Arcanum: Of Steamworks and Magick Obscura Wiki

This book can be obtained by the player from its author, who can be found at the Tarant University. It is important background material for world building in generl and and for the Ancient Gods Quest in particular.


By Aldous T. Buxington III

The following is a brief description of the pagan religious figures of Arcanum. Most, with a few exceptions, have been forgotten and lost to antiquity. It is this author's experience that the old gods do indeed have power, and are not at all to be disavowed.

The Lesser Gods[]

There is a Lesser God for every race in Arcanum. I have classified them into three categories; The Noble Lesser Gods, the Neutral Lesser Gods, and the Darker Lesser Gods.

The Noble Lesser Gods...[]

TER'EL, the Elven God of Wisdom[]

Before the advent of existentialism, the elven people were mostly mystics who worshipped Natural deities. The most powerful of those deities was Ter'el, god of the Trees, who later came to embody Wisdom. Ter'el was both blind and mute, and could only speak through the wind or the rain. Offerings to Ter'el were the small wooden statues known as Li'tani, or Houses-of-the-Soul. Such idols, carved once a year by elven shamans, were said to hold the spiritual essence of the owner. Every year the Li'tani were offered to Ter'el and then burned.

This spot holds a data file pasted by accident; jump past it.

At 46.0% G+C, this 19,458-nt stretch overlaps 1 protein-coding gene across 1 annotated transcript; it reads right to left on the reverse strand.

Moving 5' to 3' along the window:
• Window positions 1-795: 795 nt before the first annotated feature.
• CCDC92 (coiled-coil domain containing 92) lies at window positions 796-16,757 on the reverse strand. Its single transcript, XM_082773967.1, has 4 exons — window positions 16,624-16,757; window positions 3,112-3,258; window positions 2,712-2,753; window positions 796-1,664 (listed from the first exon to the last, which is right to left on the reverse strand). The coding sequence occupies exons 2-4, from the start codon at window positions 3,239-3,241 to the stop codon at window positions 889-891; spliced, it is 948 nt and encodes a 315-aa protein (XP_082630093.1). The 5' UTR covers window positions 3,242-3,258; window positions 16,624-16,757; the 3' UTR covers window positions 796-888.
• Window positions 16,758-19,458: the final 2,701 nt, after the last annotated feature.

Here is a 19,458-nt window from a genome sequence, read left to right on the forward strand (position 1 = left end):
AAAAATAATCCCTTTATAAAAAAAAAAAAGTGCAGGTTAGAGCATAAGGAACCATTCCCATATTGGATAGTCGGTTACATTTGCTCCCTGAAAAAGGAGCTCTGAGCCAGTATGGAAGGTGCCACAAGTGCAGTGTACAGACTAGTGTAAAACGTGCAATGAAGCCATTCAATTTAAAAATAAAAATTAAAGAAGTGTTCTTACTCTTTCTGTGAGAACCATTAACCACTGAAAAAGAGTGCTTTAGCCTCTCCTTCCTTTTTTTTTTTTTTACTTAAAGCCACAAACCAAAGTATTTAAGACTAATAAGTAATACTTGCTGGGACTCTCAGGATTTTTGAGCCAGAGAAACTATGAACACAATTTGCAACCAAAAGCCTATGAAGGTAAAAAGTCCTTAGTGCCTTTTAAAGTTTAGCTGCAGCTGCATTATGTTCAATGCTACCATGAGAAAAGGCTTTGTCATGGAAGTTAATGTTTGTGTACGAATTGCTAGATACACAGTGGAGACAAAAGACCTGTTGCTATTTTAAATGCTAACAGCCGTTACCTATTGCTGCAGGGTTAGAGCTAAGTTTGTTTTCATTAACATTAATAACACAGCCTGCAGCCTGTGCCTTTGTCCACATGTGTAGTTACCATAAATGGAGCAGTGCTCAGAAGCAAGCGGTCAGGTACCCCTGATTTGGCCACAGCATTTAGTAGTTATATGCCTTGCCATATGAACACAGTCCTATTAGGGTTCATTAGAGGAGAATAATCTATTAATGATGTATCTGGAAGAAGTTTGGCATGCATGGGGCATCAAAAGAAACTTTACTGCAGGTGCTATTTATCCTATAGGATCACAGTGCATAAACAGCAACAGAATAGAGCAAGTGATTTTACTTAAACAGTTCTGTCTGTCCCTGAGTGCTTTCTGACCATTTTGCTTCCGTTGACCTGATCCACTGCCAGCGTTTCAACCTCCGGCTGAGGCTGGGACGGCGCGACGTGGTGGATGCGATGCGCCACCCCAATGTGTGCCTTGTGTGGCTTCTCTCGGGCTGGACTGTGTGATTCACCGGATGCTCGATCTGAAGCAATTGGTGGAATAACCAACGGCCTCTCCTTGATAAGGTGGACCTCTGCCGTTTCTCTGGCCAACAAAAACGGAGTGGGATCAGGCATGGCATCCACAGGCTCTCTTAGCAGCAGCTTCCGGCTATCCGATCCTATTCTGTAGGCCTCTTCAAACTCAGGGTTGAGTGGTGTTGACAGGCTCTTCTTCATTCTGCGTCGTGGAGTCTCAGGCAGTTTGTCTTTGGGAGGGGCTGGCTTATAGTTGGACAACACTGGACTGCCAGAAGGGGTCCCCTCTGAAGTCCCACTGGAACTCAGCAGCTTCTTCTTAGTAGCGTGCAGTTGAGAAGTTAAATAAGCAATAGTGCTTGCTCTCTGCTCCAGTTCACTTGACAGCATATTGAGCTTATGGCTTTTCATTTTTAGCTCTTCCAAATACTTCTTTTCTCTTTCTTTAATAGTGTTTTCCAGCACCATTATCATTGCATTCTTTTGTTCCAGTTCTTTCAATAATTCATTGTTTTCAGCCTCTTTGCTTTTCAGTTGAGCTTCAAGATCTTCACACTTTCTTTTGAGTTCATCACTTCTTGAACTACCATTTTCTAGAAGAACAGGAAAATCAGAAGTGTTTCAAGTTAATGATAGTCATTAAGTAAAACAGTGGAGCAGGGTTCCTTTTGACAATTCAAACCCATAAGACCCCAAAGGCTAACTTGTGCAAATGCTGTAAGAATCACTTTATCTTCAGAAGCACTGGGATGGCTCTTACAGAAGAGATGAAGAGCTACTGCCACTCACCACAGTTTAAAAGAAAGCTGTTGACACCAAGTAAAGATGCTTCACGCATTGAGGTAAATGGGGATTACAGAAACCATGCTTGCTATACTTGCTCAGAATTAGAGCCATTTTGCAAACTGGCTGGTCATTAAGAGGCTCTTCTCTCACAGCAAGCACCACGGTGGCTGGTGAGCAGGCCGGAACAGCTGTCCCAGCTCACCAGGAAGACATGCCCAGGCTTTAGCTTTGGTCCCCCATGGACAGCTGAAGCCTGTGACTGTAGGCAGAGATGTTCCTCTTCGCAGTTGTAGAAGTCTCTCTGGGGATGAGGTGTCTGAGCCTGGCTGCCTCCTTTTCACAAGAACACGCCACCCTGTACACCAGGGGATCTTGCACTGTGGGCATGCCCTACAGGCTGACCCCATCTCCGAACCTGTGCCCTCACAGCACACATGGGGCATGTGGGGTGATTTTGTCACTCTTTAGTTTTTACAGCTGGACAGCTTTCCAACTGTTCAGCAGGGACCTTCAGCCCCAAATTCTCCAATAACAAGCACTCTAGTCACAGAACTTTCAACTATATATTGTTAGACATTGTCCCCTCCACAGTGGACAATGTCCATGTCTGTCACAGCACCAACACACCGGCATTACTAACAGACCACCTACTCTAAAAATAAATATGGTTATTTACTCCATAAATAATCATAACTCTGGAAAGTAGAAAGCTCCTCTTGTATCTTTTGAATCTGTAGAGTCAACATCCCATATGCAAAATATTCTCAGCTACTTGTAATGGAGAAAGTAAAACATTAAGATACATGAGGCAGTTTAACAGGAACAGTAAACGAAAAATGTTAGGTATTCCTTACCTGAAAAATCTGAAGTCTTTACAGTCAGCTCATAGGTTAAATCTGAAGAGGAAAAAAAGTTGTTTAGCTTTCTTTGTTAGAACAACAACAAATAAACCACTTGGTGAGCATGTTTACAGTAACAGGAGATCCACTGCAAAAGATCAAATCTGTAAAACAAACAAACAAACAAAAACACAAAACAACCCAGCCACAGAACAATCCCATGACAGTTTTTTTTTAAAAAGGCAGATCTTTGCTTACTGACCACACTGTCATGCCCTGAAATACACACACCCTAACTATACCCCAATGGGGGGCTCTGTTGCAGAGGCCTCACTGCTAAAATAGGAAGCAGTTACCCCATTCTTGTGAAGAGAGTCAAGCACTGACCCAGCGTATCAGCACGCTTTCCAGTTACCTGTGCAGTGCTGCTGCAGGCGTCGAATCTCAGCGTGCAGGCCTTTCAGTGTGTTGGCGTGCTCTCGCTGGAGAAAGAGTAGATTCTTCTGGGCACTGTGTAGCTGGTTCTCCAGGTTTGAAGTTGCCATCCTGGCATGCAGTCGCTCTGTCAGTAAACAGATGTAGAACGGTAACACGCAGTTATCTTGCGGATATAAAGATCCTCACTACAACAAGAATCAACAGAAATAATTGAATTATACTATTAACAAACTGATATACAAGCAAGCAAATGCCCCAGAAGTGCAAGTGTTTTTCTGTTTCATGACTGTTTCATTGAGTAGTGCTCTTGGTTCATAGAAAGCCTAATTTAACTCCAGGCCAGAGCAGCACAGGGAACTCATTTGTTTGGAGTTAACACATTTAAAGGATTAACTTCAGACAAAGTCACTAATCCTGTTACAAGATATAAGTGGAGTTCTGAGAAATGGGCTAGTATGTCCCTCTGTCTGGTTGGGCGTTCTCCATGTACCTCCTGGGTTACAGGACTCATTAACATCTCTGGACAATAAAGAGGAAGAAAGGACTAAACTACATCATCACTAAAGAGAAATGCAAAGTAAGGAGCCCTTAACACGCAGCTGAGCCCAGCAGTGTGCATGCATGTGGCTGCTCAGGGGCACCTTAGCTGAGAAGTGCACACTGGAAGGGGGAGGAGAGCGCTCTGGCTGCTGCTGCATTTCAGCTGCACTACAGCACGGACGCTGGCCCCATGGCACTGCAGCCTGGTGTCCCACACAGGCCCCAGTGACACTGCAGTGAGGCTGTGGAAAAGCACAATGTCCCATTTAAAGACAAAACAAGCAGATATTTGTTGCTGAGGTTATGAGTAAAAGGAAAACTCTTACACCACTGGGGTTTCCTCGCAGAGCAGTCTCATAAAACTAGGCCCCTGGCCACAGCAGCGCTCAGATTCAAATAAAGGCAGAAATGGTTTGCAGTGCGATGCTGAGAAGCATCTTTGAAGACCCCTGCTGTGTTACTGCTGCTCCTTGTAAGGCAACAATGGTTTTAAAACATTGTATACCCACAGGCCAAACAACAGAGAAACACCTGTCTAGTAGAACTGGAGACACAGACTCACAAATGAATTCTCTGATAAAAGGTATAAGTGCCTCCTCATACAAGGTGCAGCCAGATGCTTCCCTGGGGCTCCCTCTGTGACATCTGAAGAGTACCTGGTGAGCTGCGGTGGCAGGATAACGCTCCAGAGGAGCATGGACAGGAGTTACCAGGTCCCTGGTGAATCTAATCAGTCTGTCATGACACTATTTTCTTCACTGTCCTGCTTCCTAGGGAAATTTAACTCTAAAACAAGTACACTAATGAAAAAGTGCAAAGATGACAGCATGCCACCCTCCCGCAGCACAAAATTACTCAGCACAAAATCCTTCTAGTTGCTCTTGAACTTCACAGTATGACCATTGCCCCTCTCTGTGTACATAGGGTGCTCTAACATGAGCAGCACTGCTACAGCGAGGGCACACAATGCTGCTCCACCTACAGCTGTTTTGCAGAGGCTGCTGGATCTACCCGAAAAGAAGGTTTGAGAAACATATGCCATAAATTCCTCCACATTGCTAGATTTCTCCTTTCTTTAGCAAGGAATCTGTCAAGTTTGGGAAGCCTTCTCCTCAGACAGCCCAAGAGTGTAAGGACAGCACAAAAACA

Offerings of the Li'tani to Ter'el were believed to increase both intelligence and insight.

GESHTIANNA, Human Goddess of Love[]

Gehstianna has been a central figure in human Paganism for as long as their history has been recorded. Human mythology claims that Geshtianna was once a mortal woman who was so beautiful that she was made into a god by the moon and the sun. Humans believed that Geshtianna would smile down upon them at twilight, and that her love was manifested in the springtime. The festivals to the goddess were a time of celebration, wrought with music and drink, as well as various rites of physicality and fertility.

Offerings at the altars of Geshtianna were usually Passion Root, which was believed to bring the giver increased beauty and charisma.


ALBERICH, Stone God of the dwarves[]